The last time the British government instituted a substantial rationing program was 1940—the Nazis had spread out across Europe and the continent was mobilizing for all-out war. The rationing program, which lasted until 1954, had a profound effect on the collective consciousness of the British public, and is largely remembered not as a time of deprivation but of plucky courage, solidarity and fortitude in the face of a dangerous adversary. So could rationing work again?
Today I attended the launch of a report commissioned by the British parliament that called for the rationing of fuel to help meet the government’s carbon emission targets and prepare for future fossil fuel scarcity. The report called for an electronic trading system for energy quotas. Such a system is a long way from becoming law, but it raises an interesting debate about how to mobilize a population around the the fight to slow climate change.
Here’s how a fuel rationing program in Britain could work. Under the system, energy credits called TEQs (“Tradeable Energy Quotas”) would be distributed free to citizens. Citizens could then buy electricity and fuel as normal, but each time they would see their TEQ account discounted. Each TEQ credit would be worth 1 kg of CO2; so energy bought from renewable sources would discount very few TEQ credits, because such energy would have a low amount of emissions associated with it; fossil fuel-based energy, of course, would deplete TEQs very quickly.
Once their TEQ allotment was depleted, citizens who still wished to use fuel or electricity would have to buy surplus TEQs from people who had TEQs left over, perhaps because they had more energy efficient homes, or had invested in micro-renewables such as solar power panes for their home, or simply because they chose to live a low-carbon life-style. The scheme would probably involve credit cards having two numbers — one linked to the customer’s bank account and another to their energy TEQs account. Business and governments would bid for energy units at a weekly tender.
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The report, written by the London-based thinktank The Lean Economy Connection on behalf of the All Party Parliamentary Group on Peak Oil, said that, by placing an artificial constraint on demand, TEQs would help keep fuel prices low even in times of scarcity. It would also guarantee an allotment of fuel to all citizens–even the poor—without placing a ceiling on how much fuel a citizen can consume. It also said that it would provide an incentive for low-carbon living that would, in turn, strengthen the market for green technology and create new opportunities for industry. The growth in this sector could help offset economic slowdown elsewhere and lead to a gradual shift in technology and lifestyle, the report found.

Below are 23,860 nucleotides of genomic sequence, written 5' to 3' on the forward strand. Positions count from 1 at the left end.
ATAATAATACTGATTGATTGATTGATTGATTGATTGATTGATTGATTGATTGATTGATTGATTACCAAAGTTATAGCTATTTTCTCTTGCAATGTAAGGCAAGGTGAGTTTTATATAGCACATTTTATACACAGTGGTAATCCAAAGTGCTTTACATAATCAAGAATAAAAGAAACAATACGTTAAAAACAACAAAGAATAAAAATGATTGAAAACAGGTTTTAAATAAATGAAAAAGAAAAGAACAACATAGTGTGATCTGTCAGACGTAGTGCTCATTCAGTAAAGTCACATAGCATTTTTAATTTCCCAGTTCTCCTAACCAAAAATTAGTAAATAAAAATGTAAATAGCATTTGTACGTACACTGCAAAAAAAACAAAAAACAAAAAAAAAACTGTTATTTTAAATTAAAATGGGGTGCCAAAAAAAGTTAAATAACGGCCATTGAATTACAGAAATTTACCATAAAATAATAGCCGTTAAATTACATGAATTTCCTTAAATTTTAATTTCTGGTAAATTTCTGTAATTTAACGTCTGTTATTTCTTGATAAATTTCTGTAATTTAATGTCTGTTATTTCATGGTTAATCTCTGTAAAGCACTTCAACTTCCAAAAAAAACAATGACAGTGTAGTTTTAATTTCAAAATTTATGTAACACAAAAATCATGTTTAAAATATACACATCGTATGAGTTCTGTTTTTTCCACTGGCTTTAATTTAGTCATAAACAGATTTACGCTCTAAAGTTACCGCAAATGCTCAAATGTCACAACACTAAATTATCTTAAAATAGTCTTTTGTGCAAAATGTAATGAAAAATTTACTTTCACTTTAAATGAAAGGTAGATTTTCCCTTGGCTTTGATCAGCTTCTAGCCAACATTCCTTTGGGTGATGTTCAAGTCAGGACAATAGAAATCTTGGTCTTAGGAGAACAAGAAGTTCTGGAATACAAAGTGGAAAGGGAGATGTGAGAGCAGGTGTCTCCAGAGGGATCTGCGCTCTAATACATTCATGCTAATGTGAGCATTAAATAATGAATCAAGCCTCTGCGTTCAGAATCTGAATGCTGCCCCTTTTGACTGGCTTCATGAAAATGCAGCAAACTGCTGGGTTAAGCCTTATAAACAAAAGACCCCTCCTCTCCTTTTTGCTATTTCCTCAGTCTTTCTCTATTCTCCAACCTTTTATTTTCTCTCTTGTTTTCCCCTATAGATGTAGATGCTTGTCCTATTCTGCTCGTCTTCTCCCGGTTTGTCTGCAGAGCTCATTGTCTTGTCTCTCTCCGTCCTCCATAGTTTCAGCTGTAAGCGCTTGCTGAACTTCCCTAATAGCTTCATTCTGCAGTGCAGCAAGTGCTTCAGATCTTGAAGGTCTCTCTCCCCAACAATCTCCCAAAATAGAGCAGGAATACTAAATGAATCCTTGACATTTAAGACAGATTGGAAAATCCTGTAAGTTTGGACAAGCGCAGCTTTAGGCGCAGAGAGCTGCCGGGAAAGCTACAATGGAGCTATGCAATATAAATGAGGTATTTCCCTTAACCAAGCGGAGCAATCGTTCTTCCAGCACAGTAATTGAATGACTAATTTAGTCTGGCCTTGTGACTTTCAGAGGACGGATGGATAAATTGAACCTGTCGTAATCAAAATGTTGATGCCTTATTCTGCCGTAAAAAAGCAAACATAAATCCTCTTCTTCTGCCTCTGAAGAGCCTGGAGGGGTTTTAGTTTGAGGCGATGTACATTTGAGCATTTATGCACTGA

It’s impossible to know for sure the accuracy of such claims; a TEQ-like system has never been tried before, although an Australian university is piloting a TEQ system in Norfolk Island in Pacific Ocean at the moment. But the larger point of the TEQ plan is a political one: by introducing the word “rationing” into the climate change and fuel security debate, the report draws a parallel with a time when Brits willingly sacrificed comforts for the greater good (it turned out for their own individual good, too: food rationing during the war had the unexpected consequence of making Brits healthier thanks to dietary education programs that accompanied food coupons).
That’s a crucial issue in the face of climate change. Are people in the developed world willing to make sacrifices to their lifestyles, as the Brits did during the Second World War? Britain has pledged to reduce carbon emissions by 32% by 2020 and 80% by 2050 from 1990 levels. It’s very unlikely such targets will be reached—even if renewable technology develops at the most optimistic rate—without constraints on energy use.
Caroline Lucas, MP, who is leader of the Green Party and a member of the parliamentary committee that commissioned the TEQ report, told journalists at the report’s launch that politicians should sell climate change to the British public as a “new home front” and use some of the communication strategies of the Second World War “to alert people to the danger we face from climate change; we did it then, we can do it now. We can rally around a shared endeavor.”
It will be interesting for American environmentalists to watch the debate over fuel rationing play out in the UK. Rationing was first seriously floated as an idea in the UK in 1996. In 2008, the UK government conducted a pre-feasibility study into the scheme, but concluded that TEQs were “ahead of its time.” Has that changed? Will it ever? Does the British public believe that climate change or fuel scarcity are threats akin to Nazism? And even if it did feel that way, would it make any difference? It may be that even Britain, which still prides itself on its plucky courage and solidarity during WWII, has become too individualistic a nation to stomach enforced sacrifice. Brits and Americans and everyone else in the rich nations may end up deciding that they would simply prefer the good life now, even if it means continuing on this absurd and relentless march into a furnace of their own creation.